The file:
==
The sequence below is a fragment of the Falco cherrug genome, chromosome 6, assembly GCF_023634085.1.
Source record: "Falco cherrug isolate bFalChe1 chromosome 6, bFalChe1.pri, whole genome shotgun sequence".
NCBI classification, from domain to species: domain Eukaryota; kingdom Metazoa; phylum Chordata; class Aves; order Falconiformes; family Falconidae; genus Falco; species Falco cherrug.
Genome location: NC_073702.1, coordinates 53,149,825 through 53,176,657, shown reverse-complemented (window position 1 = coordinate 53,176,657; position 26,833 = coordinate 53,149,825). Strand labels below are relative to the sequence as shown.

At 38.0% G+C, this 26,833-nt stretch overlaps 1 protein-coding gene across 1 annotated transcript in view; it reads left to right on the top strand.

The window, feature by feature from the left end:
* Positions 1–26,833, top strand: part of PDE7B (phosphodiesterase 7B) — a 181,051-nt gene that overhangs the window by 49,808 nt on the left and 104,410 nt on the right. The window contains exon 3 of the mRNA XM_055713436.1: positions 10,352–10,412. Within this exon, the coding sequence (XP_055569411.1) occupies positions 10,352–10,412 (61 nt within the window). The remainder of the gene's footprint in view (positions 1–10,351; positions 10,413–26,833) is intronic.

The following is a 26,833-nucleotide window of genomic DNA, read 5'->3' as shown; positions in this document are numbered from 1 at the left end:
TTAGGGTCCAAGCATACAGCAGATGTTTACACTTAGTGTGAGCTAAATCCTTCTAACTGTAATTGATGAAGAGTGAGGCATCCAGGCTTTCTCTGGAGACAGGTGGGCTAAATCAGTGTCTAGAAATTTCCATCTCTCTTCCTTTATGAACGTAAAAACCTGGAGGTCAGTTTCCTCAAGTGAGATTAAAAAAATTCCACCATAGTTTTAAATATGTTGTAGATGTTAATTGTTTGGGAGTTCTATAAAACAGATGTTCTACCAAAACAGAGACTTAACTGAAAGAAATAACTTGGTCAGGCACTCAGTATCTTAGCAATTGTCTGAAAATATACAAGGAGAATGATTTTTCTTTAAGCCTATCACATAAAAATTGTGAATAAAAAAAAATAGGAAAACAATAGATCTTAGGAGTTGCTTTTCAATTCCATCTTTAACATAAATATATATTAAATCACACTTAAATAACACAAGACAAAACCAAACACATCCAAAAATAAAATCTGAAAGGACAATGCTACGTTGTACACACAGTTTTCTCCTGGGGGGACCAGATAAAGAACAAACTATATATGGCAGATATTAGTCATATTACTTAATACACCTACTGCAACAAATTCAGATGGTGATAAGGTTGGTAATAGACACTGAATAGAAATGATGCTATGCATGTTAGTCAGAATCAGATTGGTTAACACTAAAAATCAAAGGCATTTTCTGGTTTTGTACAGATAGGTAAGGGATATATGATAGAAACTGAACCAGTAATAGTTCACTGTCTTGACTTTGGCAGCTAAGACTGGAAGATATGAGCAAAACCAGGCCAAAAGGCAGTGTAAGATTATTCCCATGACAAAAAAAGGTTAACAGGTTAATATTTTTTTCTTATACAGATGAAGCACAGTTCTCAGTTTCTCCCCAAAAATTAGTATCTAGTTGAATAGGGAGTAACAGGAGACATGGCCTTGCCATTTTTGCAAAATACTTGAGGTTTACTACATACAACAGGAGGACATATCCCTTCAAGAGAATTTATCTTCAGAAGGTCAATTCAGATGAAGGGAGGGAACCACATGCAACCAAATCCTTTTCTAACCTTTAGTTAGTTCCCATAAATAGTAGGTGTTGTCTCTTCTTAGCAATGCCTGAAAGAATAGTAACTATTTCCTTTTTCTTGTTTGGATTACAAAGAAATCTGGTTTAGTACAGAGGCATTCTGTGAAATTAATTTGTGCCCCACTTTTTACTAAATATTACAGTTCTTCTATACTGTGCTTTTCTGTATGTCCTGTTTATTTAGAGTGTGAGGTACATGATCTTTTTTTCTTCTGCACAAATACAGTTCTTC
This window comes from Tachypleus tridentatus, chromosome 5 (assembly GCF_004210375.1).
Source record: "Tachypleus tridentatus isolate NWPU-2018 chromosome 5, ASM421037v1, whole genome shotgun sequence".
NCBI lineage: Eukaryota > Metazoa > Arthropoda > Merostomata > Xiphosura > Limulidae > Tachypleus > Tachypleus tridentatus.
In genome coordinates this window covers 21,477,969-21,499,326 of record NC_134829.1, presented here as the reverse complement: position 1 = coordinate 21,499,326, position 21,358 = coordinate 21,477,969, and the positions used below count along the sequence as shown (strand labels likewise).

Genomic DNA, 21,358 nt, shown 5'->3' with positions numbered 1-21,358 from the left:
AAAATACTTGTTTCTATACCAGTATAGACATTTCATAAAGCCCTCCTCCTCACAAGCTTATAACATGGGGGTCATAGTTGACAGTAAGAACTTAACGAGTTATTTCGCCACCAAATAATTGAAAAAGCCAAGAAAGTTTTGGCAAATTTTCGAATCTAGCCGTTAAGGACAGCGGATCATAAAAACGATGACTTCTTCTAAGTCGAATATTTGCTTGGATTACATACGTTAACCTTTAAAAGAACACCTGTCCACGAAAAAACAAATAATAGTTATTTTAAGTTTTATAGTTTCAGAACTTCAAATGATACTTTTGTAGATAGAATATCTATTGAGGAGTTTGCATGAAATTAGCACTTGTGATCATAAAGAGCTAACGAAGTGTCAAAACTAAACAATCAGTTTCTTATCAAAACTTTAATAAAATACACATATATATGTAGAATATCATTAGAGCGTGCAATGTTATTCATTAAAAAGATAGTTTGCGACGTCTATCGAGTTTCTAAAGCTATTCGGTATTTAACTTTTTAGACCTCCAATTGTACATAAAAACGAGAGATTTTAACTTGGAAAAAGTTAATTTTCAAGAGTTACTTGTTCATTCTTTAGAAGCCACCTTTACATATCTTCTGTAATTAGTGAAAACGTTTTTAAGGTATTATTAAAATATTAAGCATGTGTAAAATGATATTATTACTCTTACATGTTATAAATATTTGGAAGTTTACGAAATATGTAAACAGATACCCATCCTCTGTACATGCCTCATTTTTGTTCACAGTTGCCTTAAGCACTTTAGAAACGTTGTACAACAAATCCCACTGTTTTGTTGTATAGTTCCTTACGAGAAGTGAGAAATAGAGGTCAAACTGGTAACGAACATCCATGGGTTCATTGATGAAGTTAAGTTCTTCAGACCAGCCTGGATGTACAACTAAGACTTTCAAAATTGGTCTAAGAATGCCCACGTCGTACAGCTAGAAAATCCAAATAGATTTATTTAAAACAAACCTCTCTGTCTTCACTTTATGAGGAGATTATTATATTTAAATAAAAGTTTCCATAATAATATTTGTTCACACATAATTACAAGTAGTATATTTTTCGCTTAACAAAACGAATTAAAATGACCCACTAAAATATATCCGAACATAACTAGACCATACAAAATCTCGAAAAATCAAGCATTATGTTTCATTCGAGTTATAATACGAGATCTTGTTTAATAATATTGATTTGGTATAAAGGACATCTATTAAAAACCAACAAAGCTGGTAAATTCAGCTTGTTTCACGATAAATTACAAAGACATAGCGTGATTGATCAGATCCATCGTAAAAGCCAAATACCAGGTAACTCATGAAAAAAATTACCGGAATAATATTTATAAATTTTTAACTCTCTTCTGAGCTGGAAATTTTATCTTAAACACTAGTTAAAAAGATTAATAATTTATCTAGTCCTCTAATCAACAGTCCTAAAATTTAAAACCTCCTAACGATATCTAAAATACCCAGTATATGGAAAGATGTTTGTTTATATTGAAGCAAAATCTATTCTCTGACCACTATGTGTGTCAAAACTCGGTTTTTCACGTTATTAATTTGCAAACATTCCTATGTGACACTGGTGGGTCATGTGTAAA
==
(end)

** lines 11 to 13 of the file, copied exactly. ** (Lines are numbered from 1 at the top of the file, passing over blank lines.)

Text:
Source record: "Tachypleus tridentatus isolate NWPU-2018 chromosome 5, ASM421037v1, whole genome shotgun sequence".
NCBI lineage: Eukaryota > Metazoa > Arthropoda > Merostomata > Xiphosura > Limulidae > Tachypleus > Tachypleus tridentatus.
In genome coordinates this window covers 21,477,969-21,499,326 of record NC_134829.1, presented here as the reverse complement: position 1 = coordinate 21,499,326, position 21,358 = coordinate 21,477,969, and the positions used below count along the sequence as shown (strand labels likewise).